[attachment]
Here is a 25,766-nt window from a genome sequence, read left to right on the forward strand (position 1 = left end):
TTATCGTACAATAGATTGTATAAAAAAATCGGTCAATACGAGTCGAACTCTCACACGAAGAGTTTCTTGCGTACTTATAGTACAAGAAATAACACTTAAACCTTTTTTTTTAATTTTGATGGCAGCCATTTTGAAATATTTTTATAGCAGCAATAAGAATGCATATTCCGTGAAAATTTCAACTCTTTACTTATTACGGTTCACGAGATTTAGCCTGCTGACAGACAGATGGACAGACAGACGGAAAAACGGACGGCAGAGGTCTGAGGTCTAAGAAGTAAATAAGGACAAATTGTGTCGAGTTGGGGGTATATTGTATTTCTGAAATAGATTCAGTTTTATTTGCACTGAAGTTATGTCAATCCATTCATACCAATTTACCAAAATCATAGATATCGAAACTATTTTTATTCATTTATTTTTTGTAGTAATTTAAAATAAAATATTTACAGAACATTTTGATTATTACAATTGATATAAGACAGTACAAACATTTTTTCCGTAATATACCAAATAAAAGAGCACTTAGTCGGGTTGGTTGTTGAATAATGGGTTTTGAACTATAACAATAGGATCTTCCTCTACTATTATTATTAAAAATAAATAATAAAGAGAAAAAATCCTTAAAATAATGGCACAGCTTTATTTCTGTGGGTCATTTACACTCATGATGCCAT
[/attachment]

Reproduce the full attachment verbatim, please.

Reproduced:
Here is a 25,766-nt window from a genome sequence, read left to right on the forward strand (position 1 = left end):
TTATCGTACAATAGATTGTATAAAAAAATCGGTCAATACGAGTCGAACTCTCACACGAAGAGTTTCTTGCGTACTTATAGTACAAGAAATAACACTTAAACCTTTTTTTTTAATTTTGATGGCAGCCATTTTGAAATATTTTTATAGCAGCAATAAGAATGCATATTCCGTGAAAATTTCAACTCTTTACTTATTACGGTTCACGAGATTTAGCCTGCTGACAGACAGATGGACAGACAGACGGAAAAACGGACGGCAGAGGTCTGAGGTCTAAGAAGTAAATAAGGACAAATTGTGTCGAGTTGGGGGTATATTGTATTTCTGAAATAGATTCAGTTTTATTTGCACTGAAGTTATGTCAATCCATTCATACCAATTTACCAAAATCATAGATATCGAAACTATTTTTATTCATTTATTTTTTGTAGTAATTTAAAATAAAATATTTACAGAACATTTTGATTATTACAATTGATATAAGACAGTACAAACATTTTTTCCGTAATATACCAAATAAAAGAGCACTTAGTCGGGTTGGTTGTTGAATAATGGGTTTTGAACTATAACAATAGGATCTTCCTCTACTATTATTATTAAAAATAAATAATAAAGAGAAAAAATCCTTAAAATAATGGCACAGCTTTATTTCTGTGGGTCATTTACACTCATGATGCCAT